Mortal remains of war hero CR Dutta to arrive in Dhaka Monday –

An Emirates SkyCargo flight left for Dubai from Florida with Dutta’s coffin at 6 pm (local time) on Saturday, said his son-in-law Pradeep Dasgupta. 

Dutta’s daughter Barrister Chayanika Dutta will accompany his body back to Bangladesh from Dubai. They will reach Dhaka after 8:30 am on Monday.

Meanwhile, Dutta’s son and two other daughters have left New York for Dhaka on a Qatar Airlines flight on Saturday night. They are scheduled to reach Dhaka at 2:30 pm on Monday.

“There was a delay in sending the body back to Bangladesh due to the coronavirus,” said Pradeep.

Dutta will be greeted with state honours after his coffin arrives at Hazrat Shahjalal International Airport in Dhaka, said Prof Navendu Bikash Dutta, president of the US branch of Bangladesh Hindu Buddhist Christian Unity Council.

The coffin may be taken to the Central Shaheed Minar for people to pay homage to the war hero but that has not been finalised yet, said Navendu.

Similarly, the matter of taking Dutta’s coffin to his village home in Habiganj has not been confirmed yet. However, a preliminary decision has been made to cremate his body in Dhaka’s Sabujbagh.

Dutta had been living in New York with his children for the past decade after losing his wife. Late last year, he moved to his daughter’s home in Florida. He fell at the home and was taken to Bethesda Hospital (South) for a leg surgery, where he passed away.

Dutta, a sector commander of the 1971 Liberation War, was born in India’s Assam on Jan 1, 1927. His father was a police officer in the state. Later, his family permanently moved to Habiganj in Bangladesh. Dutta completed his secondary education from Habiganj Government High School and received his BSc degree from Daulatpur College in Khulna.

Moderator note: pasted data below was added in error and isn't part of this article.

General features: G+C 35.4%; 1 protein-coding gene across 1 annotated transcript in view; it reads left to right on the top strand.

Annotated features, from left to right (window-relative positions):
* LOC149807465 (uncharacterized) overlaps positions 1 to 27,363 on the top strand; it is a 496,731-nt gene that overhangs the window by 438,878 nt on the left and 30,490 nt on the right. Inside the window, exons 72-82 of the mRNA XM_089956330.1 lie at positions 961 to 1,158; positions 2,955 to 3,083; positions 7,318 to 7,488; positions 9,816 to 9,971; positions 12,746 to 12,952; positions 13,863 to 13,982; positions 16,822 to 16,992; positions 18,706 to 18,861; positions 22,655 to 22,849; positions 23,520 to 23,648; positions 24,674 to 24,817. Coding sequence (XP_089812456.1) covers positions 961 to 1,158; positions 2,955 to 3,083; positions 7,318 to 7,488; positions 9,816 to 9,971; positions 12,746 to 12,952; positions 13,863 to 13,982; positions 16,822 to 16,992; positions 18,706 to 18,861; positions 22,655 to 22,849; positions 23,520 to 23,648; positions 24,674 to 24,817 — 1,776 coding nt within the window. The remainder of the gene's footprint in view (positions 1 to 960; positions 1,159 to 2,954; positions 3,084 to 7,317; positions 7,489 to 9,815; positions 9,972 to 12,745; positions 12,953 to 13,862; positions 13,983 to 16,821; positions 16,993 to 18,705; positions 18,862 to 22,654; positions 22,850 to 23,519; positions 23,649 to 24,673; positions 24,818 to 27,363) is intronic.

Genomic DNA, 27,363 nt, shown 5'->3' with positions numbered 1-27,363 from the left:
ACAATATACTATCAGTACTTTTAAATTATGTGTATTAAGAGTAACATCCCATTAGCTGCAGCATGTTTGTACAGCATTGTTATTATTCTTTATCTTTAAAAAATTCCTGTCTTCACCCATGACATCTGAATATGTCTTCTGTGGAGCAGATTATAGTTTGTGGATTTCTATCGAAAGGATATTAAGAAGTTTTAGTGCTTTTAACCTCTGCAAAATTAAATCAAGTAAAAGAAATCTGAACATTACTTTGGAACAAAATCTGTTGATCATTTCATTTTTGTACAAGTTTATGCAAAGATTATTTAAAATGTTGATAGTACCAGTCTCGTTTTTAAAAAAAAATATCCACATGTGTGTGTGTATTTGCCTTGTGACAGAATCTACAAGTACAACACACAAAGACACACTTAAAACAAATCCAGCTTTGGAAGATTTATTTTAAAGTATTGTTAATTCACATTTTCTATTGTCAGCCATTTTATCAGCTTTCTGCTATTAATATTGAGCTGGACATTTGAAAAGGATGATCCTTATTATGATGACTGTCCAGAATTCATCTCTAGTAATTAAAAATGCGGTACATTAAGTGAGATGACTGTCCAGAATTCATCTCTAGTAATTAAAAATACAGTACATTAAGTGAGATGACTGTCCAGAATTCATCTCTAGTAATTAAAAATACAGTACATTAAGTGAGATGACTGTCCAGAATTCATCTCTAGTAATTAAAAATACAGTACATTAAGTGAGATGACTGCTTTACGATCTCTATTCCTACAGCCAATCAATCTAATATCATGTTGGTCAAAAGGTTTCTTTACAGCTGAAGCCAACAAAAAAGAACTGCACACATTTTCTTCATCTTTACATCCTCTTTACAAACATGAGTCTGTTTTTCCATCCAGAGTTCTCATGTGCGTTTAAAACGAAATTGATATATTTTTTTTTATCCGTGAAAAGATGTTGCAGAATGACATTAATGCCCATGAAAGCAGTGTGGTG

He joined the Pakistan Army in 1951 and was commissioned as a second lieutenant within a few days. He fought for Pakistan in the Indo-Pakistan War of 1965 as the commander of a company in Asalong. The Pakistani government subsequently rewarded him for his heroic contributions.

Dutta was on a holiday in Bangladesh during the 1971 Liberation War. He joined the war after being inspired by Bangabandhu’s March 7 speech. He was appointed as the commander of Sector No. 4 in Sylhet.

After taking charge, he built his first camp in Rashidpur. Dutta later left the area and set up a camp in Moulvibazar.

Dutta had developed a resentment towards the Pakistani rulers while serving in the Pakistan Army. He wanted to deal with his anger through fighting in the Liberation War.

He was awarded the title of ‘Bir Uttam’ after independence.

In 1973, Dutta was given the responsibility of forming a border security force for an independent Bangladesh.

He came up with the name for Bangladesh Rifles, now known as Border Guard Bangladesh. He was appointed as the first director-general of Bangladesh Rifles.

In 1977, he became the chairman of Bangladesh Freedom Fighters Welfare Trust. After serving as the chairman of BRTC for some time in 1979, he was re-appointed as the chairman of Freedom Fighters Welfare Trust. He retired in 1984.

He formed the Bangladesh Hindu Buddhist Christian Unity Council in 1988 and served as its president until his death.

After the formation of the Sector Commanders Forum, he travelled around Bangladesh demanding the trial of war criminals.

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